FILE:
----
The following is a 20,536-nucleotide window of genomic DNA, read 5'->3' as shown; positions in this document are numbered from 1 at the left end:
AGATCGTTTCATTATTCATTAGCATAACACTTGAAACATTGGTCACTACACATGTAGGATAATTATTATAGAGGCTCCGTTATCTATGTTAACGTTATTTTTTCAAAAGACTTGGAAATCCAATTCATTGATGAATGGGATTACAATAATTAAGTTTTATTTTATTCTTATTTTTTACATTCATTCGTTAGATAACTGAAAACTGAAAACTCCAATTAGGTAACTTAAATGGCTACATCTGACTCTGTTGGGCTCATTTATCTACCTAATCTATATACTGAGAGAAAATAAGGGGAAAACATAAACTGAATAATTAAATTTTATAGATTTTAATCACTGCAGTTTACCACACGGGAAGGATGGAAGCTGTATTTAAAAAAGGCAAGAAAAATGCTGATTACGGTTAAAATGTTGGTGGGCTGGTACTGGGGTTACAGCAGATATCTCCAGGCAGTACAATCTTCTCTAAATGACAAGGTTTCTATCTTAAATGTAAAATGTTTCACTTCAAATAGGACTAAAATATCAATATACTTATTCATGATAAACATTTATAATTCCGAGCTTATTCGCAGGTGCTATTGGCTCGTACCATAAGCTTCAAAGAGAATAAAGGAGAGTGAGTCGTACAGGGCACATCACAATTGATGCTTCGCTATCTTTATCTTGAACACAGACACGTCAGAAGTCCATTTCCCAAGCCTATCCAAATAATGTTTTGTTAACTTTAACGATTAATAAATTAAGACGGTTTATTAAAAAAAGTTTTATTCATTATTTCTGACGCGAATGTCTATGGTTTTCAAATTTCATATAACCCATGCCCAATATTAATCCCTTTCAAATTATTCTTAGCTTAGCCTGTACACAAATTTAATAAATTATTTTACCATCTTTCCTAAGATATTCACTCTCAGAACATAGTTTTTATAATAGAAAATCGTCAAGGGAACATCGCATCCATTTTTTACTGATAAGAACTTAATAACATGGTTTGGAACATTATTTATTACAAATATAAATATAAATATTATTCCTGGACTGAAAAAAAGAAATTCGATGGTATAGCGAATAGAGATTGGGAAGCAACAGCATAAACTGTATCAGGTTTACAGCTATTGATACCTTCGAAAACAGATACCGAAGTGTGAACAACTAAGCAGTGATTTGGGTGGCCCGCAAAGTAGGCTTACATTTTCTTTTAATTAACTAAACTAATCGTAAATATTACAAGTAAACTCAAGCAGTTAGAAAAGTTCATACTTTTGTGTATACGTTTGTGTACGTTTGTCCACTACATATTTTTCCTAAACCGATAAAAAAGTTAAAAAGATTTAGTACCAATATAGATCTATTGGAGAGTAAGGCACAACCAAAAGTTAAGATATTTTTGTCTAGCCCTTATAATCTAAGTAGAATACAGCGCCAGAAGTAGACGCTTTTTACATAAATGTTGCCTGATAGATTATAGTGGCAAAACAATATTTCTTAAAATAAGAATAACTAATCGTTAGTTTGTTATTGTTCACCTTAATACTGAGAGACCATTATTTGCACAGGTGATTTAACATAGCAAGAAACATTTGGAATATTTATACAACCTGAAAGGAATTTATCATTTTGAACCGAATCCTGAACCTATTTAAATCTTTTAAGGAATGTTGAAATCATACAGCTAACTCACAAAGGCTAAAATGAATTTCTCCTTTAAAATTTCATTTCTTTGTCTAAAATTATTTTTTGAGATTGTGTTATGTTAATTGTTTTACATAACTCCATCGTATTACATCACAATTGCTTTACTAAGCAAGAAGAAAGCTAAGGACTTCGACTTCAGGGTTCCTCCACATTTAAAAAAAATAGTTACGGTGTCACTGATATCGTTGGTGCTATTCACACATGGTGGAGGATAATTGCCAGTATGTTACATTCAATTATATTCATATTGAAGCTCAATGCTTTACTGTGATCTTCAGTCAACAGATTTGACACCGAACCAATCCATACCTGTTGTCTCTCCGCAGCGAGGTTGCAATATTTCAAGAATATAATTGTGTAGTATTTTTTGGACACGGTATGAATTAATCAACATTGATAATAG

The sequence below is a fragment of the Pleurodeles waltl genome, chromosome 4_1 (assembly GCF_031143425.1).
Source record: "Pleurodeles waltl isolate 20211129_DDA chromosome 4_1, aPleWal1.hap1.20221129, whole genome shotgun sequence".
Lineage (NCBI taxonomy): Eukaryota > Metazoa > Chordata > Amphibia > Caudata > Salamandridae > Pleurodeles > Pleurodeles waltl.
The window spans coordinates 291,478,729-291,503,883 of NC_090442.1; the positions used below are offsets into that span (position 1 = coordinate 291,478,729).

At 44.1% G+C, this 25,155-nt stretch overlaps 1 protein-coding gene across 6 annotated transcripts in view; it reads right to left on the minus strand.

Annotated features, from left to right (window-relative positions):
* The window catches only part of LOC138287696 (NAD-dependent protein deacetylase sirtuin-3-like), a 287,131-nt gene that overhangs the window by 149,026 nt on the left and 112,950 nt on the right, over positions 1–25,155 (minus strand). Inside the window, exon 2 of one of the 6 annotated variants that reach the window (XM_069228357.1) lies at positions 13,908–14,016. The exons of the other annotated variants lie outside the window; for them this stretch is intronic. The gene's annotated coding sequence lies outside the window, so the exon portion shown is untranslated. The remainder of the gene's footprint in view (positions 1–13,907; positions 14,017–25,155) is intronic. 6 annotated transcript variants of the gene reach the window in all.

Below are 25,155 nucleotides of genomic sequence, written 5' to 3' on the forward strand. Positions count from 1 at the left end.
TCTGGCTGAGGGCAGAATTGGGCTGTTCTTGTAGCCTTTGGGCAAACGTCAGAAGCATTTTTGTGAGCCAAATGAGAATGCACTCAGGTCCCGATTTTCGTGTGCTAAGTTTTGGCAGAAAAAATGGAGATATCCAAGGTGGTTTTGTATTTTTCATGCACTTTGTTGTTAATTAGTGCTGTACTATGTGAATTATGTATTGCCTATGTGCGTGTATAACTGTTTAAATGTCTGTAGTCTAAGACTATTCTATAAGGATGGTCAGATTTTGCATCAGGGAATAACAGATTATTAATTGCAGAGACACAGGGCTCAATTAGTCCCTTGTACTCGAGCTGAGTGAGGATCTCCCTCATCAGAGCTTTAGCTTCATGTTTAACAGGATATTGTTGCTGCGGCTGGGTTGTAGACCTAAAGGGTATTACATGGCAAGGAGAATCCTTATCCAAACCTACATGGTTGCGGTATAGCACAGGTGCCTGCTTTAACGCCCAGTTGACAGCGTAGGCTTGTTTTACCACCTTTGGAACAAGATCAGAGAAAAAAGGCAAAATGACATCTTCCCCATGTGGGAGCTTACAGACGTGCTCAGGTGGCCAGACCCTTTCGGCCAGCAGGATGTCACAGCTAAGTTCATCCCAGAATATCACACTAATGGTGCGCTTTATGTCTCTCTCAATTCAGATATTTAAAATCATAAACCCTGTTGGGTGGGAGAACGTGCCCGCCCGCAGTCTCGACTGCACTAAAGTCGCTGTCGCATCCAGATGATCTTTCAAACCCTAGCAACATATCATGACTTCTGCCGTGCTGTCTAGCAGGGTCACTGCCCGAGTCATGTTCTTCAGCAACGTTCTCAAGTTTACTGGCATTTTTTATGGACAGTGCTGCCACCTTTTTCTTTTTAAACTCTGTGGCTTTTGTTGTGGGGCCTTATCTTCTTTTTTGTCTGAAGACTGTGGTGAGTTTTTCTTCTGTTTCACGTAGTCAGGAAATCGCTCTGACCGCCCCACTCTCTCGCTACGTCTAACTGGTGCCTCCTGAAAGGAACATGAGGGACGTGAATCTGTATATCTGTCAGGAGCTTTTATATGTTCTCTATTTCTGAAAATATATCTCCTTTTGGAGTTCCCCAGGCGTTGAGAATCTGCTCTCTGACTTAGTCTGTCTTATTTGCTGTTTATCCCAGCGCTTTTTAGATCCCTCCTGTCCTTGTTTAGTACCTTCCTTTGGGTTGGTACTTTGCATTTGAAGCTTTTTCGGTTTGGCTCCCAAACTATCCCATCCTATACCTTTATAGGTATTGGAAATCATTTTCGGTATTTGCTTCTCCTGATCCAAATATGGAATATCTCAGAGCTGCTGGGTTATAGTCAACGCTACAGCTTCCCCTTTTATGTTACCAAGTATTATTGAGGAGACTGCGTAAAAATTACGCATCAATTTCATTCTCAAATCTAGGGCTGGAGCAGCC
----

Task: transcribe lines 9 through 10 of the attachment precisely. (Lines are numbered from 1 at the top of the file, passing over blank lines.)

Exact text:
* The window catches only part of LOC138287696 (NAD-dependent protein deacetylase sirtuin-3-like), a 287,131-nt gene that overhangs the window by 149,026 nt on the left and 112,950 nt on the right, over positions 1–25,155 (minus strand). Inside the window, exon 2 of one of the 6 annotated variants that reach the window (XM_069228357.1) lies at positions 13,908–14,016. The exons of the other annotated variants lie outside the window; for them this stretch is intronic. The gene's annotated coding sequence lies outside the window, so the exon portion shown is untranslated. The remainder of the gene's footprint in view (positions 1–13,907; positions 14,017–25,155) is intronic. 6 annotated transcript variants of the gene reach the window in all.

Below are 25,155 nucleotides of genomic sequence, written 5' to 3' on the forward strand. Positions count from 1 at the left end.